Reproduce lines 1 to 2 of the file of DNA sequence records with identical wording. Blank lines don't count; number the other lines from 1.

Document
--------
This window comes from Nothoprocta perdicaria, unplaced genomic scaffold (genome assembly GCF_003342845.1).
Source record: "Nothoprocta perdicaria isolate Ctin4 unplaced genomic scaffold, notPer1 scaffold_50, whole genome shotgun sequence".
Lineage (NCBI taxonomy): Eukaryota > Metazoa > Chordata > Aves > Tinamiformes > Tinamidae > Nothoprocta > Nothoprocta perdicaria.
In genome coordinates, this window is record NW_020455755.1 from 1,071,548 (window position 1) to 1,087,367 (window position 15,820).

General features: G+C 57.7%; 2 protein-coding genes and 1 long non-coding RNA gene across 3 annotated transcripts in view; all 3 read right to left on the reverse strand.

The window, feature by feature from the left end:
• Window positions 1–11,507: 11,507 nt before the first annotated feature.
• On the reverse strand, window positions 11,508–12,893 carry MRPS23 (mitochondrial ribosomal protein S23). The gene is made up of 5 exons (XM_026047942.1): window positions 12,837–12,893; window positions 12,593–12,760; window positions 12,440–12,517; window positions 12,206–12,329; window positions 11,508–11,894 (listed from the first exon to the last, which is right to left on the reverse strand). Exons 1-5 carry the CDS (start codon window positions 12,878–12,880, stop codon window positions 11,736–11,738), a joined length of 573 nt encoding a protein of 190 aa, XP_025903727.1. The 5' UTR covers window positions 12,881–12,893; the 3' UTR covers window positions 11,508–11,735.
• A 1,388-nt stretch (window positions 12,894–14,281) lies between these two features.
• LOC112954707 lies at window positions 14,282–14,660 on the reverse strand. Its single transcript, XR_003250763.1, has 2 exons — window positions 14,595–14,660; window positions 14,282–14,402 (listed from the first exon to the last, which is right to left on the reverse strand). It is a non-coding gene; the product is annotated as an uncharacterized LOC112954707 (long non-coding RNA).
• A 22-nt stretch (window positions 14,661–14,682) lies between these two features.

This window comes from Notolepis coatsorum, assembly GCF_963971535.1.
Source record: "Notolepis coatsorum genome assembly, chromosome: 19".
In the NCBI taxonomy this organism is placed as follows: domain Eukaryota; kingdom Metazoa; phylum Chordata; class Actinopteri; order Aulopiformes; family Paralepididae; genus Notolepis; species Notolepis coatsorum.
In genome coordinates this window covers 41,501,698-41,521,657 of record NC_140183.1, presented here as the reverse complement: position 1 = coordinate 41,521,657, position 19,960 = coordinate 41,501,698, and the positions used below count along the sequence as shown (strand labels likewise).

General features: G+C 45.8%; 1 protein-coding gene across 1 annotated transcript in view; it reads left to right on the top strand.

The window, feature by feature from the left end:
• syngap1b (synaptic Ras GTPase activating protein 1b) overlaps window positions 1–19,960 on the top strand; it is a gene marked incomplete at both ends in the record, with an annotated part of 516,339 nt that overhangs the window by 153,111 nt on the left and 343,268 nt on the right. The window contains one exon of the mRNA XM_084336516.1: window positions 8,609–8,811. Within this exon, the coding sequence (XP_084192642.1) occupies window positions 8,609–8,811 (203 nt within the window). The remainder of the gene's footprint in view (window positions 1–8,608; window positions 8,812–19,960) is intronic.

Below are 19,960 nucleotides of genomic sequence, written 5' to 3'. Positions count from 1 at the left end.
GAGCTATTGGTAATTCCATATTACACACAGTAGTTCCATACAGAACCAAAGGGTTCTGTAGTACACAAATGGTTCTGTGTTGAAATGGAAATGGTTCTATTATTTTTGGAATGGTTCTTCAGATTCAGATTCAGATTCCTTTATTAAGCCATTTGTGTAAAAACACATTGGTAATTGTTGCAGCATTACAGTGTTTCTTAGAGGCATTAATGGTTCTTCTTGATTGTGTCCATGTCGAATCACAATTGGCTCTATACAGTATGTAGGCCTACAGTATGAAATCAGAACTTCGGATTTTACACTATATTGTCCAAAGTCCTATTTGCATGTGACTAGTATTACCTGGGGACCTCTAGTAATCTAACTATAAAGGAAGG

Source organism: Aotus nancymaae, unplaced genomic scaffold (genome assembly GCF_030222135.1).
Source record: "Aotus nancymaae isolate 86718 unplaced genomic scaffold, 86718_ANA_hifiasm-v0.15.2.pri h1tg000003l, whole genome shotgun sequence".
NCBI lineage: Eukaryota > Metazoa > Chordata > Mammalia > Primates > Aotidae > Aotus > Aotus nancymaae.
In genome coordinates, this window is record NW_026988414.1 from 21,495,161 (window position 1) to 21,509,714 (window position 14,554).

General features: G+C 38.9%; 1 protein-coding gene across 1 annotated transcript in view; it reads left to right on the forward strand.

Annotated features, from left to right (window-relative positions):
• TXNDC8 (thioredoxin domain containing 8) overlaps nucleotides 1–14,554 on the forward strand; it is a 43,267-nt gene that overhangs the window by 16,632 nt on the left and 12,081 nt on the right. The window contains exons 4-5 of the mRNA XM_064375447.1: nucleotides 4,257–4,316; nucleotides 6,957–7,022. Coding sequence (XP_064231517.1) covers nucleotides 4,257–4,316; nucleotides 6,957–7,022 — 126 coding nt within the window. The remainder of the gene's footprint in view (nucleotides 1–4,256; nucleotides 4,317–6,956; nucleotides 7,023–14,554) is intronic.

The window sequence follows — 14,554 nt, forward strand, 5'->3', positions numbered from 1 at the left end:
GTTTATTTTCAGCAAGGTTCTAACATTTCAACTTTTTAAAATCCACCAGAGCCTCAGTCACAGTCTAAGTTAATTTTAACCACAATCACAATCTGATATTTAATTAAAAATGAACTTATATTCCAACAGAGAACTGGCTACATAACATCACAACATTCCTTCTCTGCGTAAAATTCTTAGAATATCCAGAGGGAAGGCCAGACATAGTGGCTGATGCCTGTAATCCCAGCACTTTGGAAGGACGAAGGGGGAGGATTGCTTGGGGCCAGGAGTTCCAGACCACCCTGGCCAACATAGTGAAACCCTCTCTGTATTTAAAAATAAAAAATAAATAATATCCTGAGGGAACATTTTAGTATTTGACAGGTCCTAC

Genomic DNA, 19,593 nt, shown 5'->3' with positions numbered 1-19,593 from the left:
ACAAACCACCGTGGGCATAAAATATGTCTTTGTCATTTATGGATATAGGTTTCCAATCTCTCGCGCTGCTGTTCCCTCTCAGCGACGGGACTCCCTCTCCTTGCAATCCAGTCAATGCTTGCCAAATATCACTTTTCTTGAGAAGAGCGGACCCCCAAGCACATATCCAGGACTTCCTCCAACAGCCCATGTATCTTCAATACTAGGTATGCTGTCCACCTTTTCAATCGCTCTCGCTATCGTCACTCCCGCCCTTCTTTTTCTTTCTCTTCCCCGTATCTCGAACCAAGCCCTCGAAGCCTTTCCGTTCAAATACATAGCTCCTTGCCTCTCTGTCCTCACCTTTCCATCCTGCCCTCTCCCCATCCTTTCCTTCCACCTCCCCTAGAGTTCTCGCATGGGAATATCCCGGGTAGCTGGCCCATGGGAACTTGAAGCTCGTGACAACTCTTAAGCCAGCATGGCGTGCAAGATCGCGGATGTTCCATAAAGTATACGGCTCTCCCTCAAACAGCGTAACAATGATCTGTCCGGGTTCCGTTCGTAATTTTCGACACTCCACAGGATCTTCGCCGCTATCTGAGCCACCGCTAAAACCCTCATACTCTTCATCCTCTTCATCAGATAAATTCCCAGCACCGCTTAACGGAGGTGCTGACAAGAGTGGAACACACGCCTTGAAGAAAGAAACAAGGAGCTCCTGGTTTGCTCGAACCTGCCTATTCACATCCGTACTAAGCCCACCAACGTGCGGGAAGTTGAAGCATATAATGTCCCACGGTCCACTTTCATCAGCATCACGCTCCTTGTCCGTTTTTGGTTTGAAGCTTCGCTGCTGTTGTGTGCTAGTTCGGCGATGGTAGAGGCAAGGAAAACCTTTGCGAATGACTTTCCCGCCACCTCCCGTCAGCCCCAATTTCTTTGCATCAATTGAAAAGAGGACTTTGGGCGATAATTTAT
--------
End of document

This window comes from Nothoprocta perdicaria, unplaced genomic scaffold (genome assembly GCF_003342845.1).
Source record: "Nothoprocta perdicaria isolate Ctin4 unplaced genomic scaffold, notPer1 scaffold_50, whole genome shotgun sequence".